We spoke to Professor Wendy Barclay about her research into the influenza virus, and how it could safeguard us against future outbreaks.
What drew you to researching respiratory viruses, in particular influenza?
I started out doing my PhD at the Common Cold Unit, which was a human volunteer centre. It was really timely, because common cold viruses at the time had just had their X-ray crystal structure solved. For the first time you could actually see what the virus really looked like, and the parts of the virus that antibodies might be directed against.
While I was doing my PhD, I got a glimpse of molecular virology research and the genetic engineering of viruses, and decided that that was what I was interested in. Viruses are so simple that you can actually create them de novo. You can do real hypothesis-driven stuff. For instance, you might say: “I hypothesise that this gene, or this part of the protein of the virus, is really important for a certain feature, like being able to spread through the air or being able to replicate in a certain cell type”. In the lab you can create two identical viruses that only differ in that one feature, and then go ahead and test it. You can’t really do that with other things that are alive.
Are you ever concerned that, in the process of engineering new viruses for the purposes of research, this information may become misappropriated or mismanaged in some way?
I’ve been very much involved in the public debate about the gain-of-function controversy. These discussions came to a head in around 2012, when two labs announced that they had created an H5N1 strain of influenza that could transmit through the air between ferrets, and that sparked a lot of concern. It’s important for us to ask question about where the limits of science come. Should scientists be allowed to create new viruses from scratch? What if one of them is more dangerous than anything we’ve seen before, and how should we contain that knowledge?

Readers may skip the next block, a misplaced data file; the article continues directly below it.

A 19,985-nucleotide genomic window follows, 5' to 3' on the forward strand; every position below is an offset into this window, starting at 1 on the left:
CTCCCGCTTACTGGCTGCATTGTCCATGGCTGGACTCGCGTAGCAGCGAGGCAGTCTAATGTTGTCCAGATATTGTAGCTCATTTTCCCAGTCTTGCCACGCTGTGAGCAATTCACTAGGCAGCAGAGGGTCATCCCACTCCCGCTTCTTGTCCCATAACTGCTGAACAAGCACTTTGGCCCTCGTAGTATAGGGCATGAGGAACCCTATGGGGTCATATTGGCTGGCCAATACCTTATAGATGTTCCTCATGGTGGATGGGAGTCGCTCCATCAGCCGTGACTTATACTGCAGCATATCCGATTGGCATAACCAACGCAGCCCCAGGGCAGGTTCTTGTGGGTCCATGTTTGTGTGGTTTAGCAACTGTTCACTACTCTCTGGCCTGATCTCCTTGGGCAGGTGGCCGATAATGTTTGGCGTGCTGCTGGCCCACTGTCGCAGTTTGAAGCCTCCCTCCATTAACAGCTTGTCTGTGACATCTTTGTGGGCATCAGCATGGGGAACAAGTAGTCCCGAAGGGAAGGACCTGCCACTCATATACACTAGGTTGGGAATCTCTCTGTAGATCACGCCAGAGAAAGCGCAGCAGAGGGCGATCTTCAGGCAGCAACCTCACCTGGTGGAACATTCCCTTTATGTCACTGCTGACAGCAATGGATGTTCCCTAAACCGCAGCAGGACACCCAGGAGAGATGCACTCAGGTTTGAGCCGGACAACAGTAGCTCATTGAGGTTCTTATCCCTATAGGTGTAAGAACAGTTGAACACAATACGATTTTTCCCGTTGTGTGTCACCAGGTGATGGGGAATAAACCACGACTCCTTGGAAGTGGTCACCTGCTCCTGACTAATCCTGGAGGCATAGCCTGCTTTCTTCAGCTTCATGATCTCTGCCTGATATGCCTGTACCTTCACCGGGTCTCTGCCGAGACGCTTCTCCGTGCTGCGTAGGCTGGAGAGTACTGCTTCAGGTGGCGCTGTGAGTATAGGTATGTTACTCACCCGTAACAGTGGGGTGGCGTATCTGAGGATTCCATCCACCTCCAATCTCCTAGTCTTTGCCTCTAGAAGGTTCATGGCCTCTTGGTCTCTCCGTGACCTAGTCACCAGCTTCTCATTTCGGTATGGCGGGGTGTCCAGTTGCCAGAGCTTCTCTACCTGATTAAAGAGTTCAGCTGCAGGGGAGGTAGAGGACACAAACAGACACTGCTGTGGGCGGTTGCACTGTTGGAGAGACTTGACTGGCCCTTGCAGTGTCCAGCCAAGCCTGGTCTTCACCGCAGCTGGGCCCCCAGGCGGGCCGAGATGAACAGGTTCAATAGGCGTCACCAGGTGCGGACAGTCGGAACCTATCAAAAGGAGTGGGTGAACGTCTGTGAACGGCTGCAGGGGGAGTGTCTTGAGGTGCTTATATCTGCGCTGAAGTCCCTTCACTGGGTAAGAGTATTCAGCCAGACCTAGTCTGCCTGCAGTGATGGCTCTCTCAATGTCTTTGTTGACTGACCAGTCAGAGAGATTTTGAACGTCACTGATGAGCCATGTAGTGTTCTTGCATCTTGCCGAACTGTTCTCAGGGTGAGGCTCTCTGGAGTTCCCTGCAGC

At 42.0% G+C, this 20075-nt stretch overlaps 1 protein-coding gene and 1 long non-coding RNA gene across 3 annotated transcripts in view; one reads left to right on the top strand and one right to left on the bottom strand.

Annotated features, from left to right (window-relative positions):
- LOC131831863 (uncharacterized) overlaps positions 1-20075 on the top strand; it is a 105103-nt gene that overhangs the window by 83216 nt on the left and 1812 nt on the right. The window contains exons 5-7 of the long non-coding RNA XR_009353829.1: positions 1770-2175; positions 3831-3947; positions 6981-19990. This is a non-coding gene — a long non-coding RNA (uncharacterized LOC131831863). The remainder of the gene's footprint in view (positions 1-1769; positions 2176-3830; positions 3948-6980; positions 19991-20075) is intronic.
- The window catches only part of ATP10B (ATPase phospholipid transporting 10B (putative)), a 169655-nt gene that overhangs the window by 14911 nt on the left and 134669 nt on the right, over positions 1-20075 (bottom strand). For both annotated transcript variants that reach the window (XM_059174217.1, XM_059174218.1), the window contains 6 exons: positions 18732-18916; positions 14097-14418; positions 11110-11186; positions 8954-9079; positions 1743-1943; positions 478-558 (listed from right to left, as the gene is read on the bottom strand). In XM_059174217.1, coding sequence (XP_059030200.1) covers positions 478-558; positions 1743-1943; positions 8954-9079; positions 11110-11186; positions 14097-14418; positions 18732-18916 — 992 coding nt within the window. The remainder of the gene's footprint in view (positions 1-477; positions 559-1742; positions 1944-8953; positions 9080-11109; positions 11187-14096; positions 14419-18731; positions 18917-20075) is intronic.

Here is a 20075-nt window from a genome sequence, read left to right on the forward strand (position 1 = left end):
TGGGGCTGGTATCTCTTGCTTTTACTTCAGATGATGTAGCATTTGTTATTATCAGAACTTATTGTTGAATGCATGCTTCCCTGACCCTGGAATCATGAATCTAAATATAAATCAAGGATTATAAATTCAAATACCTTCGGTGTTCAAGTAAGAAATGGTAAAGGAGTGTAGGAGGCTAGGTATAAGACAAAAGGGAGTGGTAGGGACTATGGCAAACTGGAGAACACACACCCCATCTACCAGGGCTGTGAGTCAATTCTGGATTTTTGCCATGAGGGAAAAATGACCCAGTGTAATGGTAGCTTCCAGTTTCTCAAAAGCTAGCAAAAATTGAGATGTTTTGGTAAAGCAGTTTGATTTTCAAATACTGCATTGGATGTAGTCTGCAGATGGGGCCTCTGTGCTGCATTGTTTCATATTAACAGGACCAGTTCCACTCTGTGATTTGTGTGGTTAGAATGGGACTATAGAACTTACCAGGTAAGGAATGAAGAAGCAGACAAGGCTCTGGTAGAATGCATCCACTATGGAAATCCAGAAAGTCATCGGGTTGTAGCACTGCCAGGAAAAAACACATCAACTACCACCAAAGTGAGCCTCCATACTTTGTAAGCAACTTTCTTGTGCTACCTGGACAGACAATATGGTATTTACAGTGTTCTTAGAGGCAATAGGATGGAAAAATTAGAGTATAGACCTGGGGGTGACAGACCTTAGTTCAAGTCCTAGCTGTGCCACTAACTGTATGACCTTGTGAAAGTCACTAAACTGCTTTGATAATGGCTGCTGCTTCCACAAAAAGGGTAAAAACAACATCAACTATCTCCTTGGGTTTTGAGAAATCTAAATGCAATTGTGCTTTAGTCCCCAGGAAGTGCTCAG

However, I think it’s important to understand that scientists have been doing this sort of research for a very long time. We’ve been able to create a virus from scratch since the 1970s. People have thought long and hard about the merits and the difficulties, and there is a lot of oversight both in this country and all over the world about that sort of work.
There are many things that we do in science that have the potential for misuse and danger. However, if we don’t do them, then we lose out on gaining new knowledge. Provided that the next generation of scientists in the field are aware of the pros and cons of doing it, and Principal Investigators are aware of the rules and proper procedures, then it’s all fine. We do worry about this kind of thing, we worry about every single experiment we do, and we risk assess each one. Here at Imperial, we have a fantastic safety team that help us to do that. As long as channels are open and people are talking about it openly, then I don’t think you have any problems. The danger comes from banning it, and people going underground, which would make things a lot more difficult to control.
Can you explain a bit more about what you are currently researching, and the focus of your Wellcome Trust Collaborative Award?